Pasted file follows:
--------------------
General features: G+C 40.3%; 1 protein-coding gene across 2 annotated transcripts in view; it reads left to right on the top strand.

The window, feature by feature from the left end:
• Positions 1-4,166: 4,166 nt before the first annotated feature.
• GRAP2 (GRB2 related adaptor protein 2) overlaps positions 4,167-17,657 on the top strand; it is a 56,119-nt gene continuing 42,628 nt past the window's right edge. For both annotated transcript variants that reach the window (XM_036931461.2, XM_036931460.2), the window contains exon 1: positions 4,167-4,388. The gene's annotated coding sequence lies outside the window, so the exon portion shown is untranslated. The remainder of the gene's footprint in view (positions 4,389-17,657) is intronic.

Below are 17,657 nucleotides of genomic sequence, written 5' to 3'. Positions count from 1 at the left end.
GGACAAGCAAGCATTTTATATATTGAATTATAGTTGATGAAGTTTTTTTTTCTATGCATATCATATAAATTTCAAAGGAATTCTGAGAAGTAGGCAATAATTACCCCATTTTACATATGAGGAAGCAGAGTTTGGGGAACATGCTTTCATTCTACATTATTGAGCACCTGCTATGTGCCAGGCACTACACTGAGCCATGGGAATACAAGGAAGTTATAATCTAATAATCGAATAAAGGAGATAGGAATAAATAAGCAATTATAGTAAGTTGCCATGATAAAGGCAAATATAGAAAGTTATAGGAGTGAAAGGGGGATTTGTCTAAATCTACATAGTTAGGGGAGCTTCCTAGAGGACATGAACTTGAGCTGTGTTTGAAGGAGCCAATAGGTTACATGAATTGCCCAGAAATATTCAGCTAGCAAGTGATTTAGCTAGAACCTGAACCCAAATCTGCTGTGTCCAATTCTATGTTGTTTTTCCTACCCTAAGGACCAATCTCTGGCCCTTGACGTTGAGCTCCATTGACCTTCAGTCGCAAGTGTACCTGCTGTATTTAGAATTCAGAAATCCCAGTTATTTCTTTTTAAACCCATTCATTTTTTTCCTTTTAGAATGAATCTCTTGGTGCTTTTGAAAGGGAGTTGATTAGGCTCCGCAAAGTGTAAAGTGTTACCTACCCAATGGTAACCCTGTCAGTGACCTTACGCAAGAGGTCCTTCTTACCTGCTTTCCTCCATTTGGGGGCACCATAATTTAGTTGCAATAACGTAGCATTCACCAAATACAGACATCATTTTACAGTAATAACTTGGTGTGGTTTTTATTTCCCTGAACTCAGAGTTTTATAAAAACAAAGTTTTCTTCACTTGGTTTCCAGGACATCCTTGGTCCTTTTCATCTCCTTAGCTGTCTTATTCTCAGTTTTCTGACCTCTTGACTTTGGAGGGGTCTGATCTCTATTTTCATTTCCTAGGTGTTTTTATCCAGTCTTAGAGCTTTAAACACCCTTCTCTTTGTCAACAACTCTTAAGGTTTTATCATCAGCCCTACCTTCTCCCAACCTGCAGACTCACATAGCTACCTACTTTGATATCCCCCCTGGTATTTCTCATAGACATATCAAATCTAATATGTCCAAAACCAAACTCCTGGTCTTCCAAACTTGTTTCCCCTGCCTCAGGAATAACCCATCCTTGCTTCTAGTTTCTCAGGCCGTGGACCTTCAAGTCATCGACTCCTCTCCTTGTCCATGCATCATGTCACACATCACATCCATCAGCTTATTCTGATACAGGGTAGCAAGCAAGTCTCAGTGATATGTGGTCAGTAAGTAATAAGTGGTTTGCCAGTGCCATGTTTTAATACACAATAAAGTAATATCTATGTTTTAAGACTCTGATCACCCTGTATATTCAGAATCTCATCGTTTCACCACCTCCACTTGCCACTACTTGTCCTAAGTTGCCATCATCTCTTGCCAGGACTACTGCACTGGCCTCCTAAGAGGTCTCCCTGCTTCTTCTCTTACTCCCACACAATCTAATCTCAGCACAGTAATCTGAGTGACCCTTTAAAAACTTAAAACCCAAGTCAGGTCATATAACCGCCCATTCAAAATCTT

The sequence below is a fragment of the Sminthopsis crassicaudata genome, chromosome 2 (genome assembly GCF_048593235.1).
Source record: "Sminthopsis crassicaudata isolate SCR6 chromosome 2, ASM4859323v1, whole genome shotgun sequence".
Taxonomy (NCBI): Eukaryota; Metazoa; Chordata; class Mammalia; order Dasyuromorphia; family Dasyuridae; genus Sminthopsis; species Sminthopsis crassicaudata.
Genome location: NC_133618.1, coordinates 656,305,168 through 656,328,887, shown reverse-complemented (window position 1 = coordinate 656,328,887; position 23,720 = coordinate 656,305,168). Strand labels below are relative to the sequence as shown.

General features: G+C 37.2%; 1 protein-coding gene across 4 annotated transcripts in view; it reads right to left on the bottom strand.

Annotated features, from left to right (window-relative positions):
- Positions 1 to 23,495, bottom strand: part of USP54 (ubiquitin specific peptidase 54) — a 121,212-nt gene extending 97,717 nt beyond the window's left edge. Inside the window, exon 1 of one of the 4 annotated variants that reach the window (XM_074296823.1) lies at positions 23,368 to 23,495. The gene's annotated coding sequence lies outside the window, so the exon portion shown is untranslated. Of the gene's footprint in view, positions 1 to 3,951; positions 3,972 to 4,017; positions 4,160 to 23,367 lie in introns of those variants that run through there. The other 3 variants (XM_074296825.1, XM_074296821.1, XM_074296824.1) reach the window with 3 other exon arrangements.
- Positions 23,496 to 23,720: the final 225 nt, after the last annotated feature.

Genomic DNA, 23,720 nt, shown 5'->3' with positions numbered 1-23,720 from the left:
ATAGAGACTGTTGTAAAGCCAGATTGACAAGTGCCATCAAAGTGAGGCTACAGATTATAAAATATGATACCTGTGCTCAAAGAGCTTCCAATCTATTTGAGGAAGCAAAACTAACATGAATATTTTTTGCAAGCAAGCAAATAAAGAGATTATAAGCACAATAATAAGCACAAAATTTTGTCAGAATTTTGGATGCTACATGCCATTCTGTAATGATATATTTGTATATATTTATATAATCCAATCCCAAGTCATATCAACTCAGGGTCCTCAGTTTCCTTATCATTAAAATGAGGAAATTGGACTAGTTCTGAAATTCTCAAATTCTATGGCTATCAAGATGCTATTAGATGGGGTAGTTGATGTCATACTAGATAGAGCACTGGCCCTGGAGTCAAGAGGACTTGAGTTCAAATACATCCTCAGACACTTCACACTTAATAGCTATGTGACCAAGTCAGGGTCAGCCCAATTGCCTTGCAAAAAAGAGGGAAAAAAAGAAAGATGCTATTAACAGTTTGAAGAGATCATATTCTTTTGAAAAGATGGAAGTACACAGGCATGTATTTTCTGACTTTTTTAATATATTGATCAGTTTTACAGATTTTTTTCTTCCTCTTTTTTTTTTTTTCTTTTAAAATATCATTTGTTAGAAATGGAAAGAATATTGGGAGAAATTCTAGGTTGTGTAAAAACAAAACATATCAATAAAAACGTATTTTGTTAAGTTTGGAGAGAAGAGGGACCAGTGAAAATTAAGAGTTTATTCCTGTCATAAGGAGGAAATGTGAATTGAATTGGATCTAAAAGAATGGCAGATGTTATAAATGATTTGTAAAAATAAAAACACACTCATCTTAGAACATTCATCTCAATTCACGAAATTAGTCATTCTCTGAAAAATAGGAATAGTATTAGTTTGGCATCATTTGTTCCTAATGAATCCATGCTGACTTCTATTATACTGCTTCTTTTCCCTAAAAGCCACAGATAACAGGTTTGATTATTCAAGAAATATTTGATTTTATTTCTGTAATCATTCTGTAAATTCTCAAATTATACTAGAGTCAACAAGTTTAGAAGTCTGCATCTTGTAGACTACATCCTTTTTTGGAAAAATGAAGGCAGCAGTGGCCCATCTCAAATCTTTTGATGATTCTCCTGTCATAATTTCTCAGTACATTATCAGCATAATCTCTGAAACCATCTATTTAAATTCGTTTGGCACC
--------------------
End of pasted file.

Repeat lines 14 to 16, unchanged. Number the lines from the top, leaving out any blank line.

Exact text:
- Positions 23,496 to 23,720: the final 225 nt, after the last annotated feature.

Genomic DNA, 23,720 nt, shown 5'->3' with positions numbered 1-23,720 from the left:
ATAGAGACTGTTGTAAAGCCAGATTGACAAGTGCCATCAAAGTGAGGCTACAGATTATAAAATATGATACCTGTGCTCAAAGAGCTTCCAATCTATTTGAGGAAGCAAAACTAACATGAATATTTTTTGCAAGCAAGCAAATAAAGAGATTATAAGCACAATAATAAGCACAAAATTTTGTCAGAATTTTGGATGCTACATGCCATTCTGTAATGATATATTTGTATATATTTATATAATCCAATCCCAAGTCATATCAACTCAGGGTCCTCAGTTTCCTTATCATTAAAATGAGGAAATTGGACTAGTTCTGAAATTCTCAAATTCTATGGCTATCAAGATGCTATTAGATGGGGTAGTTGATGTCATACTAGATAGAGCACTGGCCCTGGAGTCAAGAGGACTTGAGTTCAAATACATCCTCAGACACTTCACACTTAATAGCTATGTGACCAAGTCAGGGTCAGCCCAATTGCCTTGCAAAAAAGAGGGAAAAAAAGAAAGATGCTATTAACAGTTTGAAGAGATCATATTCTTTTGAAAAGATGGAAGTACACAGGCATGTATTTTCTGACTTTTTTAATATATTGATCAGTTTTACAGATTTTTTTCTTCCTCTTTTTTTTTTTTTCTTTTAAAATATCATTTGTTAGAAATGGAAAGAATATTGGGAGAAATTCTAGGTTGTGTAAAAACAAAACATATCAATAAAAACGTATTTTGTTAAGTTTGGAGAGAAGAGGGACCAGTGAAAATTAAGAGTTTATTCCTGTCATAAGGAGGAAATGTGAATTGAATTGGATCTAAAAGAATGGCAGATGTTATAAATGATTTGTAAAAATAAAAACACACTCATCTTAGAACATTCATCTCAATTCACGAAATTAGTCATTCTCTGAAAAATAGGAATAGTATTAGTTTGGCATCATTTGTTCCTAATGAATCCATGCTGACTTCTATTATACTGCTTCTTTTCCCTAAAAGCCACAGATAACAGGTTTGATTATTCAAGAAATATTTGATTTTATTTCTGTAATCATTCTGTAAATTCTCAAATTATACTAGAGTCAACAAGTTTAGAAGTCTGCATCTTGTAGACTACATCCTTTTTTGGAAAAATGAAGGCAGCAGTGGCCCATCTCAAATCTTTTGATGATTCTCCTGTCATAATTTCTCAGTACATTATCAGCATAATCTCTGAAACCATCTATTTAAATTCGTTTGGCACC